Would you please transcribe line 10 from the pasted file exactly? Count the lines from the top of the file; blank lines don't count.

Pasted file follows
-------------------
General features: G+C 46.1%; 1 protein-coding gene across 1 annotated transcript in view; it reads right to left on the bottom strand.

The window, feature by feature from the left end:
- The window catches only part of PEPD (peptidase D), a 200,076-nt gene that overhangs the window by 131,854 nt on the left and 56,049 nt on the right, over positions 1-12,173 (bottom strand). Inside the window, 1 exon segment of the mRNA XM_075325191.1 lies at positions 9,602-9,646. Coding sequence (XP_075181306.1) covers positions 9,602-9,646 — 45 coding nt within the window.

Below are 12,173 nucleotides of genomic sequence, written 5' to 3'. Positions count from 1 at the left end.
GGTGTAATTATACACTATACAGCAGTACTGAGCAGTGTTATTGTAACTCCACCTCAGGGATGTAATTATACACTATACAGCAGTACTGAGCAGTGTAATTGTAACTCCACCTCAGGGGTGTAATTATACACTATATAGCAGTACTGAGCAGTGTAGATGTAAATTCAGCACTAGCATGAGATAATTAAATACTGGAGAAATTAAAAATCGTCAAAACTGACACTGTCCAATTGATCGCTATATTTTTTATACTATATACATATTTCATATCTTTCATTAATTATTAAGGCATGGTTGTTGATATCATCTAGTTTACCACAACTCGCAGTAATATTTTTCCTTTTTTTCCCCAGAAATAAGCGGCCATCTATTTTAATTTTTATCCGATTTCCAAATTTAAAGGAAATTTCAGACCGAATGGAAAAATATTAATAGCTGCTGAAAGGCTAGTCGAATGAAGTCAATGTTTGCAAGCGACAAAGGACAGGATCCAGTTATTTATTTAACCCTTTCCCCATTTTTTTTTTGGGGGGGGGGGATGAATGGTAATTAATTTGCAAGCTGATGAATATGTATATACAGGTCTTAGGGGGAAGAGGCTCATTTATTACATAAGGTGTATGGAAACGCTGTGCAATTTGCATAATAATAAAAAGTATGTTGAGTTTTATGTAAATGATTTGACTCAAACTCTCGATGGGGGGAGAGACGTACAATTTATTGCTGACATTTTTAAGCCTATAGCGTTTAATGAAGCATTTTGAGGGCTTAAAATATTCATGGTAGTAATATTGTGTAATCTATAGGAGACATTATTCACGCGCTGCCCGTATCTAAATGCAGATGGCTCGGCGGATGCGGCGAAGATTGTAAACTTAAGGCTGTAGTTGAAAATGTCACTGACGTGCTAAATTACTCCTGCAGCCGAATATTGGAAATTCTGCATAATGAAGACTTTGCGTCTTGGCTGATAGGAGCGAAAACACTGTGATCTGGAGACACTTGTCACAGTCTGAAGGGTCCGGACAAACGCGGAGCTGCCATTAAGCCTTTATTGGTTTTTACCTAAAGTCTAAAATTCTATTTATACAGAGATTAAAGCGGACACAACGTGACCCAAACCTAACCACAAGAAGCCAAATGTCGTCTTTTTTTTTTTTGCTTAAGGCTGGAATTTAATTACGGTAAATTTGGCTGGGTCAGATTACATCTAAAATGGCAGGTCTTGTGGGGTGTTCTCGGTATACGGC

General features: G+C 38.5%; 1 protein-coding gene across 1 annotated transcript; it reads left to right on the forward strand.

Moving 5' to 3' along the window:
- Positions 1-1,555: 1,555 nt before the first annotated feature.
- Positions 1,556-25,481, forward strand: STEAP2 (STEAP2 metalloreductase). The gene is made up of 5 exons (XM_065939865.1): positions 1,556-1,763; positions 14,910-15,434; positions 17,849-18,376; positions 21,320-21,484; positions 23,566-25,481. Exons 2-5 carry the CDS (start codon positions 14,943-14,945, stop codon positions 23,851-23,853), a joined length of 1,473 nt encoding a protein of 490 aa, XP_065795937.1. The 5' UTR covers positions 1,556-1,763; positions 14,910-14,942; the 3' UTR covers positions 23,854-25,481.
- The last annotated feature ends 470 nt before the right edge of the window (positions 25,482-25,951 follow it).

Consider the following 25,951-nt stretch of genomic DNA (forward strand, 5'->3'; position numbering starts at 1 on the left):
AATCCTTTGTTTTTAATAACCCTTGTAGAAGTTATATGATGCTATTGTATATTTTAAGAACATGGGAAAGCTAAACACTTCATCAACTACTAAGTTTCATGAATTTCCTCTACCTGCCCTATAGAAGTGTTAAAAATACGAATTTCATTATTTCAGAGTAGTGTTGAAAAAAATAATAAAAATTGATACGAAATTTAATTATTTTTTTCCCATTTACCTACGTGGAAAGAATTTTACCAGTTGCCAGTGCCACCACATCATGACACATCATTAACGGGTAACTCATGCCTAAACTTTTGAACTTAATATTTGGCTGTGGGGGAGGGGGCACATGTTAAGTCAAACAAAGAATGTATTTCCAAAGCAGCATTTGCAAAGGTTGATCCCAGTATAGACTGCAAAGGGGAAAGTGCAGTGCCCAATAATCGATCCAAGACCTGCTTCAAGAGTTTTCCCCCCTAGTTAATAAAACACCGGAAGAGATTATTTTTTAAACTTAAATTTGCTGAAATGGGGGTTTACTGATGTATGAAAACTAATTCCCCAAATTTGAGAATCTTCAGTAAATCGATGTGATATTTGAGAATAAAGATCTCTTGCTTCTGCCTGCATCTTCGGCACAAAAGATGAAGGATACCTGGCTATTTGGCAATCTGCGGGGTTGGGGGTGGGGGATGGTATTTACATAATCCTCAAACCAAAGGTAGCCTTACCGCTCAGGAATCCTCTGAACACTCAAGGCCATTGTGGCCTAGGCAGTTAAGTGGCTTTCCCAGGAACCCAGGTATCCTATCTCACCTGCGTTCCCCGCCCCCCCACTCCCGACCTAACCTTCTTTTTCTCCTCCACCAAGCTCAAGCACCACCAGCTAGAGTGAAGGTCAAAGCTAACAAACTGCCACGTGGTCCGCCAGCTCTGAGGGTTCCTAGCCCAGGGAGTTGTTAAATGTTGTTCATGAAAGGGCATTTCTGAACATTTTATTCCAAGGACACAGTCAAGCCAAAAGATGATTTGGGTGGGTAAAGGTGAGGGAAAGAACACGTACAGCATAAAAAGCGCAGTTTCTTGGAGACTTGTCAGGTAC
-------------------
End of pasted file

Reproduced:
- The last annotated feature ends 470 nt before the right edge of the window (positions 25,482-25,951 follow it).